Sunday 9 August 2020
The personality of Peter the Apostle at as it emerges in the Gospels is interesting indeed. You can almost always rely on him to jump in head first where others feared to tread. Or, as in today’s Gospel event, he did not jump in so much as got out and walked.
Surely he would have known that he was better off staying with the boat and waiting for Jesus to make his way to them.
It does of course seem from the narrative in the Gospel that it was Jesus’ very presence on the water that prompted him to try to cross the water to him. As I suggested, we learn from other incidents in the Gospels that Peter was something of an impetuous person and he seemed willing to place his trust in Jesus rather than in the boat that was bobbing about like a cork in the strong winds. The other thing that we learn about Peter from various Gospel incidents is that he was also quite frail and his actions didn’t always match his words.
It is his frailty, his wavering faith, which came quickly into play in this incident and saw him starting to sink. Fear of his situation took over from his trust in Jesus. The reality of the world around him shut out the focus upon Jesus that he began with and the call to come to him.
One of the things that I love about the way that Peter is portrayed in the Gospels is that he is so human, so frail, so easy to identify with as a role model.
I don’t know about you, but I can easily identify with the burst of enthusiasm for Jesus that seems to peter out (if you will excuse the pun) all too quickly.
On the surface of things, I don’t think that we can deny that Jesus does call people to leave their area of comfort and security and venture into unknown places in his name. Besides this example today with Peter, we have gospel accounts of incidents like the rich young man who wanted to be perfect, but who went away saddened when Jesus indicated that his quest would involve giving up his riches. Jesus calls on his disciples to take up their crosses and come and follow him. His call is usually quite insistent and immediate.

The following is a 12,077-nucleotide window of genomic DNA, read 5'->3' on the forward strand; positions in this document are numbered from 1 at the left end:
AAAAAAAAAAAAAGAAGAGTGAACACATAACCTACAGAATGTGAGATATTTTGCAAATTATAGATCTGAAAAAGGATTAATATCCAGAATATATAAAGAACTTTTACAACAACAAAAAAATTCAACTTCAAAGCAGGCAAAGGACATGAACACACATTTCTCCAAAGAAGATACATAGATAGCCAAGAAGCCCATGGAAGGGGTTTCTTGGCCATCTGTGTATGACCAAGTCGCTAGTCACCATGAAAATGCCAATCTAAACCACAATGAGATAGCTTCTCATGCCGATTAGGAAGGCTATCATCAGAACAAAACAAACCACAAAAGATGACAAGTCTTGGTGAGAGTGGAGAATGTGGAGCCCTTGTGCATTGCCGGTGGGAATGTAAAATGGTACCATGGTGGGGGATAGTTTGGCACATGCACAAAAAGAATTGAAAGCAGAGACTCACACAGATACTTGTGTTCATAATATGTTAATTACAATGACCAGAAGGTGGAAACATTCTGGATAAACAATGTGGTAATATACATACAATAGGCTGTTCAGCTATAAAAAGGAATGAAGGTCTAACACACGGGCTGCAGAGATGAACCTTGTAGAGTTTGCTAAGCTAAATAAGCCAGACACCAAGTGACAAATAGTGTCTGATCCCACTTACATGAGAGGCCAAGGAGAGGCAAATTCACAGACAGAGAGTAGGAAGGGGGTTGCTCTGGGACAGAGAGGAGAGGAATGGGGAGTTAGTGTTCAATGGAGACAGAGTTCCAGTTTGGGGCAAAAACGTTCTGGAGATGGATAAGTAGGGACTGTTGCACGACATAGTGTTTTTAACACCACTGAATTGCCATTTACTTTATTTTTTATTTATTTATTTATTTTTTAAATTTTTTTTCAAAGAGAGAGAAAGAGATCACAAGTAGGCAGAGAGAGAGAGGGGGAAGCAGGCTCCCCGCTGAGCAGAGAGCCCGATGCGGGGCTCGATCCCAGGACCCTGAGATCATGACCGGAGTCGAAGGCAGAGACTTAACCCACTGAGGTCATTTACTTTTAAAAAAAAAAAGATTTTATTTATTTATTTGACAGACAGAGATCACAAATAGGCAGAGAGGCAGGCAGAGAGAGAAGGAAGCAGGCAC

Our first response can be positive and we can go after Jesus as he challenges us, but all too quickly, courage fails and we begin to sink, just like Peter did in today’s gospel story.
However, the gospel story tells us something very important about Jesus. If he calls someone and they begin to sink following their original enthusiasm, he will stretch out his hand to rescue them. And not only will he rescue them, but his words will not be harsh – just a simple question: “You of little faith, why did you doubt?”
I suppose “you of little faith” is a title we all deserve from time to time. Which one of us can put hand on our heart and claim that we never fail in faith; that we never doubt Jesus’ reassuring presence in our lives.
For many years, I have struggled with this perceived failure in myself to maintain trust in Jesus in challenging situations to which he might have called me. And I would have to be honest and say that I generally beat myself up a bit on these occasions, reprimanding myself for my failure to carry through with Jesus’ call. You may be like me and tend to be hard on yourself when you see yourself to be letting Jesus down. But, the gospel incident sees him being far more patient than we are with ourselves. “You of little faith, why did you doubt?”
This should give us some confidence that, although Jesus wants us to be brave and to step out of our places of security for him, he will not abandon us in the effort, and he will rescue us if we start to sink, and he won’t admonish us with harsh words if we don’t manage to see the task through. Rather, he will recall for us that the frequent occasions when we fail in trust of him only serve to remind us how reliant we are on God’s grace in the first place.
If we are to grow the Christian community, each one of us is going to have to step out of the boat onto the moving water. Jesus will be calling us to come to him in some circumstance that we do not find comfortable at all. What we learn from this gospel passage is that Jesus does want us to take the first step even if it transpires that we don’t succeed. Even if we start to sink through lack of trust in him. He will always be there to rescue us.
What greater incentive can we have to be people who takes risks for Jesus than the knowledge that he will always be our help and that he will not allow us to sink. Encouraged in this belief, let’s be a people that confronts our fears and timidity in stepping out for Jesus, knowing that his hand will always be there. Let’s pray:
Christ, whose insistent call disturbs our settled lives: give us discernment to hear your word, grace to relinquish our tasks, and courage to follow empty-handed wherever you may lead, so that the voice of your gospel may reach to the ends of the earth. Amen.
Archdeacon Allan Paulsen